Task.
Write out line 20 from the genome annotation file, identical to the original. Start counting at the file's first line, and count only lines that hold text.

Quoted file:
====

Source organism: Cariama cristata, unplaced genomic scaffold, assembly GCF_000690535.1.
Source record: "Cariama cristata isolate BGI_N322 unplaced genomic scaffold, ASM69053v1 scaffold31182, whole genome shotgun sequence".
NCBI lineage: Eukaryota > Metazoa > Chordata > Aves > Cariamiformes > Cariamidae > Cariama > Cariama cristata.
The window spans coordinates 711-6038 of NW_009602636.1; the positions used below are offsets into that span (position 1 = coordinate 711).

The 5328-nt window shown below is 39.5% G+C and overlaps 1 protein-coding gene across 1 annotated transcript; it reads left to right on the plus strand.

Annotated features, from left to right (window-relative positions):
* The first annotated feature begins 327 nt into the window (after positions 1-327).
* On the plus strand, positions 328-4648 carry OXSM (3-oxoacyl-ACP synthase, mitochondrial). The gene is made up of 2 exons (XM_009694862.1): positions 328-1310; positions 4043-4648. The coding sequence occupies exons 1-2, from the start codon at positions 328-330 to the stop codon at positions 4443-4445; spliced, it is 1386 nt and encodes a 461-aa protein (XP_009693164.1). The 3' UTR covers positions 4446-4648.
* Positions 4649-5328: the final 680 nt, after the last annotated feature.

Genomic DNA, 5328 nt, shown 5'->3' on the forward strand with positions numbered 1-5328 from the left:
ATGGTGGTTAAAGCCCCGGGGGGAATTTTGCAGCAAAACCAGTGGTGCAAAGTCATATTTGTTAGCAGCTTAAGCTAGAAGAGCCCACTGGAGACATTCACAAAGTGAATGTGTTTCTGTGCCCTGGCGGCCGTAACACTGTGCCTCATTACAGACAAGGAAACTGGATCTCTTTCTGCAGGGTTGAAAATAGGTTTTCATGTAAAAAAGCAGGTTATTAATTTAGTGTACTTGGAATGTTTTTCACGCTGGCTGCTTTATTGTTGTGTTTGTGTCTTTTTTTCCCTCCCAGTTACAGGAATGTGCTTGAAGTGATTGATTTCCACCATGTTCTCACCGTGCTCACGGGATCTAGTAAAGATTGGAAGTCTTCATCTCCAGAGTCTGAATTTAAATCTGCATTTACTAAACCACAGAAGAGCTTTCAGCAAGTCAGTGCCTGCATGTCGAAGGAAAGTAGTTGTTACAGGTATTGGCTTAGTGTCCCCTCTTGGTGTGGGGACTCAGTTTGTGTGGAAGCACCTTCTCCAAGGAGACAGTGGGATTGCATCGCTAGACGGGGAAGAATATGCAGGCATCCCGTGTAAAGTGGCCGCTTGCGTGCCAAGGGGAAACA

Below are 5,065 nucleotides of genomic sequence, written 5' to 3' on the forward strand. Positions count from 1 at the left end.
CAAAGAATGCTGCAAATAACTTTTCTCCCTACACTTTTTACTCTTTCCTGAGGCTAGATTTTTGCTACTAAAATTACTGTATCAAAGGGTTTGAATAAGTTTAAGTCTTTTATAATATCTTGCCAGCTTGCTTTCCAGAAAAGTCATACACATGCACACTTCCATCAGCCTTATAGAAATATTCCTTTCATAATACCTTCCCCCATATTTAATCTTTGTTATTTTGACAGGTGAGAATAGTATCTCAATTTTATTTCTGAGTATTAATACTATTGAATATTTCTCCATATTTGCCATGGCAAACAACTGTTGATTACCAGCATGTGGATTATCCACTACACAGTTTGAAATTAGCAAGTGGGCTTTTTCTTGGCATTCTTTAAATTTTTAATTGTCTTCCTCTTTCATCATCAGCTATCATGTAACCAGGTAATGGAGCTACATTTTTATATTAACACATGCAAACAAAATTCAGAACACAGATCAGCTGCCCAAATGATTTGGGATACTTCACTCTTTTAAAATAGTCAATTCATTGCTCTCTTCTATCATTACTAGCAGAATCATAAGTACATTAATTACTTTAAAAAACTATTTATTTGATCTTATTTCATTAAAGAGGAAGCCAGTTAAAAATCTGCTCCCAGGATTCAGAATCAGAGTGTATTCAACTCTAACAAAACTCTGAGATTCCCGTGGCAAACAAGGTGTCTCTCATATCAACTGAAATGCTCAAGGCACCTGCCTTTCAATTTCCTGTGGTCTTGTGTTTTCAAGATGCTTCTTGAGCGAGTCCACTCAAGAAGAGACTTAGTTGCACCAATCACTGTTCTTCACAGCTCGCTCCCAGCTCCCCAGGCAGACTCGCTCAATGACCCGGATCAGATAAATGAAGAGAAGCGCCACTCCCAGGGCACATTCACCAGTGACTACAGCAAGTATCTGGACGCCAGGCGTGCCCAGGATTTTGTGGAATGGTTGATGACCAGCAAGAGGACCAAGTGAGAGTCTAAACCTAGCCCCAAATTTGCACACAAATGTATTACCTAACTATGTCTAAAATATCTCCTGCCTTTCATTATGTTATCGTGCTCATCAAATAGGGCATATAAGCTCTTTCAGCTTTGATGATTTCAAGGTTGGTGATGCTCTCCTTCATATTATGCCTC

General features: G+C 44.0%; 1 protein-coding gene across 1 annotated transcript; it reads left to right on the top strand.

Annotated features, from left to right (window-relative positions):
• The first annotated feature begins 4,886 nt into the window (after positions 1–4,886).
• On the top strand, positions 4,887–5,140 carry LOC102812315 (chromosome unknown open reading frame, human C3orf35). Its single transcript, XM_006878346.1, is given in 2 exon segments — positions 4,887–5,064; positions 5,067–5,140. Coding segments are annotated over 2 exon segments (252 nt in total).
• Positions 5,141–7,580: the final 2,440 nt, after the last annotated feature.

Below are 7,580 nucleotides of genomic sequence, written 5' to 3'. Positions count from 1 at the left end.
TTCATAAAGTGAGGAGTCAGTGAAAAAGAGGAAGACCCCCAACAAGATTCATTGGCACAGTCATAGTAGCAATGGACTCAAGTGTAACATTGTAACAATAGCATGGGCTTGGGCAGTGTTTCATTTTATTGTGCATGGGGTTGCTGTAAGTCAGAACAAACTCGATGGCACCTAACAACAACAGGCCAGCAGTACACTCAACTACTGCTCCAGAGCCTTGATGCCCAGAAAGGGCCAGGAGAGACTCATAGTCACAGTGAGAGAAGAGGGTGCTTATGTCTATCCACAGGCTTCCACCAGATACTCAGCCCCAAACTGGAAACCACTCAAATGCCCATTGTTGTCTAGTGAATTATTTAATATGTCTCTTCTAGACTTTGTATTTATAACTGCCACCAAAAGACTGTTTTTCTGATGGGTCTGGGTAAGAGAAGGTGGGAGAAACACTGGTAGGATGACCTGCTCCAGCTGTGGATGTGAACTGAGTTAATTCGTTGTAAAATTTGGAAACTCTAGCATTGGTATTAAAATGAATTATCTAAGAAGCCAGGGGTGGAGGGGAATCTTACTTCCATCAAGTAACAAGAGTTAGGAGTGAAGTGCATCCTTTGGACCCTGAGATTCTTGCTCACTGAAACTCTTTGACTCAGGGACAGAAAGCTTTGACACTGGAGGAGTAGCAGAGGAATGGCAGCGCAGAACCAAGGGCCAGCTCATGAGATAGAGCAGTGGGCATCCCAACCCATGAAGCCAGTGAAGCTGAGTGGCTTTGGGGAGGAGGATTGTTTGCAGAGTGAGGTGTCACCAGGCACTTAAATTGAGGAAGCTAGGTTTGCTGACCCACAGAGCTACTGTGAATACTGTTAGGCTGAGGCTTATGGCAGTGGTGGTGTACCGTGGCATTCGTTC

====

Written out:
TTCATAAAGTGAGGAGTCAGTGAAAAAGAGGAAGACCCCCAACAAGATTCATTGGCACAGTCATAGTAGCAATGGACTCAAGTGTAACATTGTAACAATAGCATGGGCTTGGGCAGTGTTTCATTTTATTGTGCATGGGGTTGCTGTAAGTCAGAACAAACTCGATGGCACCTAACAACAACAGGCCAGCAGTACACTCAACTACTGCTCCAGAGCCTTGATGCCCAGAAAGGGCCAGGAGAGACTCATAGTCACAGTGAGAGAAGAGGGTGCTTATGTCTATCCACAGGCTTCCACCAGATACTCAGCCCCAAACTGGAAACCACTCAAATGCCCATTGTTGTCTAGTGAATTATTTAATATGTCTCTTCTAGACTTTGTATTTATAACTGCCACCAAAAGACTGTTTTTCTGATGGGTCTGGGTAAGAGAAGGTGGGAGAAACACTGGTAGGATGACCTGCTCCAGCTGTGGATGTGAACTGAGTTAATTCGTTGTAAAATTTGGAAACTCTAGCATTGGTATTAAAATGAATTATCTAAGAAGCCAGGGGTGGAGGGGAATCTTACTTCCATCAAGTAACAAGAGTTAGGAGTGAAGTGCATCCTTTGGACCCTGAGATTCTTGCTCACTGAAACTCTTTGACTCAGGGACAGAAAGCTTTGACACTGGAGGAGTAGCAGAGGAATGGCAGCGCAGAACCAAGGGCCAGCTCATGAGATAGAGCAGTGGGCATCCCAACCCATGAAGCCAGTGAAGCTGAGTGGCTTTGGGGAGGAGGATTGTTTGCAGAGTGAGGTGTCACCAGGCACTTAAATTGAGGAAGCTAGGTTTGCTGACCCACAGAGCTACTGTGAATACTGTTAGGCTGAGGCTTATGGCAGTGGTGGTGTACCGTGGCATTCGTTC